Corporate organizations and consulting firms typically pay slightly less – anywhere between $45,000 and $55,000. Analysts who work in major urban areas can expect to earn more than those who work in less high-tech states and cities.

With the constant rise in cyber crime Computer Forensics Investigators or Forensic Analysts are in demand. Period. There are many opportunities in both public and private sectors and overall the job market for the profession in the US is excellent. The opportunities are particularly solid is you have relevant forensic training and certifications as mentioned above.

Learn to use a forensic distro!

We created a list of the top ten pentesting Linux distributions which subsequently became the top twelve (because of comments on the blog post) Anyway – one of the Linux Distro’s on our list is called CAINE which we think you ought to take a look at – if you are interested in forensics. Here is a link to the post. Getting familiar with a forensics distro is a really smart way to understand the tools (obviously) but also to learn how to effectively work with the necessary tools.

Some of the forensic tools (within CAINE)

Here are some of the forensic tools and programs within CAINE: AIR (which stands for Automated Image and Restore). AIR is a GUI front-end to dd and dc3dd designed for easily creating forensic bit images. Autopsy is another great tool. The Autopsy Forensic Browser is a graphical interface to the command line digital investigation analysis tools, which is bundled within The Sleuth Kit. Together, they can analyze Windows and UNIX disks and file systems (NTFS, FAT, UFS1/2, Ext2/3).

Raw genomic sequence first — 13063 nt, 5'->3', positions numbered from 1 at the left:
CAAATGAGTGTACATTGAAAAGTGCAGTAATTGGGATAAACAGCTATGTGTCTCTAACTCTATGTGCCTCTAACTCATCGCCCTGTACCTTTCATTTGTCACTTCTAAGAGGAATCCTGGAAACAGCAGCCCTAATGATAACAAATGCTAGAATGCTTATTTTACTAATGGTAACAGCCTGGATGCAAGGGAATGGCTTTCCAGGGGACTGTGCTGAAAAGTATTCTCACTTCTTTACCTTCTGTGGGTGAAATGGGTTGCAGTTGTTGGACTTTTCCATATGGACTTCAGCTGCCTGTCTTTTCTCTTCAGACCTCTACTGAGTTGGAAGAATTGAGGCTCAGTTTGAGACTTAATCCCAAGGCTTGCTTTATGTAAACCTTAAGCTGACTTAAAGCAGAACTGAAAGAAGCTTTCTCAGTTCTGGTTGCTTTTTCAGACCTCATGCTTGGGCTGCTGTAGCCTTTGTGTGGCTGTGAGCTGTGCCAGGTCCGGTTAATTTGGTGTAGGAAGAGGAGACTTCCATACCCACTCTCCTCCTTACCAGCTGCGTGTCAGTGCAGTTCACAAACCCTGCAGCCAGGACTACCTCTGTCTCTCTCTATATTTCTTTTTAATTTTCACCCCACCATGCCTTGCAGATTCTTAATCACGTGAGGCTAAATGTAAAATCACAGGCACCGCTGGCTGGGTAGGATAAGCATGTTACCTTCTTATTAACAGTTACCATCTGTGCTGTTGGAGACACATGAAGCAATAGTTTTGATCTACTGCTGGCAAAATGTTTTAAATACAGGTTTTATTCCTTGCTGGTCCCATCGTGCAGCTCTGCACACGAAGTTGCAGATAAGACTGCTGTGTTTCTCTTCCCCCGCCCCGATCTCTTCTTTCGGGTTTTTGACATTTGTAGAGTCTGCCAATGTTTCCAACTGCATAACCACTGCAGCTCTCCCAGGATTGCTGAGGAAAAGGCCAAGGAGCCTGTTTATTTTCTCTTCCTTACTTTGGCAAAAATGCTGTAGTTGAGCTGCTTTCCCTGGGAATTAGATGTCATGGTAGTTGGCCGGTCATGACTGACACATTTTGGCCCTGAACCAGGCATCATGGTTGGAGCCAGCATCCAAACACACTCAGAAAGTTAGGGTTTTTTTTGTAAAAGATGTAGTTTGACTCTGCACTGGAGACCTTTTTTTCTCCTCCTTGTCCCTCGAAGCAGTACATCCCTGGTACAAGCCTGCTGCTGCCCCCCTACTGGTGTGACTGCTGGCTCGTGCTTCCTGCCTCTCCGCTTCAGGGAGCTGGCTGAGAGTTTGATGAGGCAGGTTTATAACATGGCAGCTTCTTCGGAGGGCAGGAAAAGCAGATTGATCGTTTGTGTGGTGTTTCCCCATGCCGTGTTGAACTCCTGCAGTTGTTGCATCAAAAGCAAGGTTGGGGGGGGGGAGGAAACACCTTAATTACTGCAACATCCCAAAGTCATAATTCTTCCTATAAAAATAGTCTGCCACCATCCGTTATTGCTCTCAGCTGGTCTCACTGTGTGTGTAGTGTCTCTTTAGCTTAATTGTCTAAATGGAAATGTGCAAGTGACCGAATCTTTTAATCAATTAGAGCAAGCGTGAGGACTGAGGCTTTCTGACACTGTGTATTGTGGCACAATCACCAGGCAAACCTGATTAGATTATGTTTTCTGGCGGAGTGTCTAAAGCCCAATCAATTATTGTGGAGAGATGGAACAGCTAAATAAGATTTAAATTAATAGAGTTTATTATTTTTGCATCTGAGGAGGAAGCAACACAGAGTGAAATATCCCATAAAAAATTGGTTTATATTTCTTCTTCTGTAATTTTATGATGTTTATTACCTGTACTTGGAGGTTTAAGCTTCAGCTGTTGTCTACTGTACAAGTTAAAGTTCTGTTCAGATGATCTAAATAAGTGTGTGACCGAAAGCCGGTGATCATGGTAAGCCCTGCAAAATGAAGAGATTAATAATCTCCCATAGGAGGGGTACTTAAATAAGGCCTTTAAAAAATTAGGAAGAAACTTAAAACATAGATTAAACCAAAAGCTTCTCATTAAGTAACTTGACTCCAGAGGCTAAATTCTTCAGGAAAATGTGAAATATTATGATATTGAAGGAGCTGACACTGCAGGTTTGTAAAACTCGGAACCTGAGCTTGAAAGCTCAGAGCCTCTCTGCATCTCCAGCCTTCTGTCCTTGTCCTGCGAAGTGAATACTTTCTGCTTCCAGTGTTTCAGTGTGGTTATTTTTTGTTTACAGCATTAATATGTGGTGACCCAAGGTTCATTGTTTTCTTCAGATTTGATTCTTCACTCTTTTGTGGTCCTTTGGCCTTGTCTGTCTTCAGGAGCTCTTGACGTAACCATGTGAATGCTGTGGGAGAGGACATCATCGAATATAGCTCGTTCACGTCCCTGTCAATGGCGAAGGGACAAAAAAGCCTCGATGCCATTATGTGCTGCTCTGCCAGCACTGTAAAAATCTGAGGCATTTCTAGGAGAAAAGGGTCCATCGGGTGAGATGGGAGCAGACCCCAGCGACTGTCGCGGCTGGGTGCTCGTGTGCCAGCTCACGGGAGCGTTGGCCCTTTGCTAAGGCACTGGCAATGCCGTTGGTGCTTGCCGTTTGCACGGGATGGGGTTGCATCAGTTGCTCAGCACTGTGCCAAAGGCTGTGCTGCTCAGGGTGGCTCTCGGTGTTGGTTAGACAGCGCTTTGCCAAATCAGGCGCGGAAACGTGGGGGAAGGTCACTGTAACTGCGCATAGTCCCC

Another tool is Afflib. The Advanced Forensics Format (AFF) is an extensible open format for the storage of disk images and related forensic metadata. The main point with Afflib is that the forensic investigator will not be restricted to any proprietary formats that may limit how he or she may analyze equipment and software. This open standard allows investigators to quickly assimilate and use their preferred tools to solve crimes, gather information/ intelligence, and resolve security breaches.

Galleta is an Internet Explorer Cookie Forensic Analysis Tool included within CAINE. Galleta was created to examine the contents of cookie files. Galleta can parse Cookie data and write the output into a csv file for example.

Similar to Galleta is Pasco. Pasco is an Internet Explorer activity forensic analysis tool. The program was written to analyze the contents of Internet Explorer’s cache files. Pasco can parse information contained with the index.dat file and generate a report.

Rifiuti2 is an important tool contained with CAINE. Many computer crime investigations and forensic experts require the reconstruction of a machine’s Recycle Bin. Since this process is executed regularly, the developers created a way to examine the contents of the INFO2 file in the Recycle Bin despite the numerous re-writes.

Another tool is the “The Sleuth Kit” (TSK) which is an assortment of UNIX-based command line tools that allow you to investigate a machine. Autopsy is a frontend GUI for TSK which works using a browser.

Are you a forensic expert? We’d love to have your comments and feedback.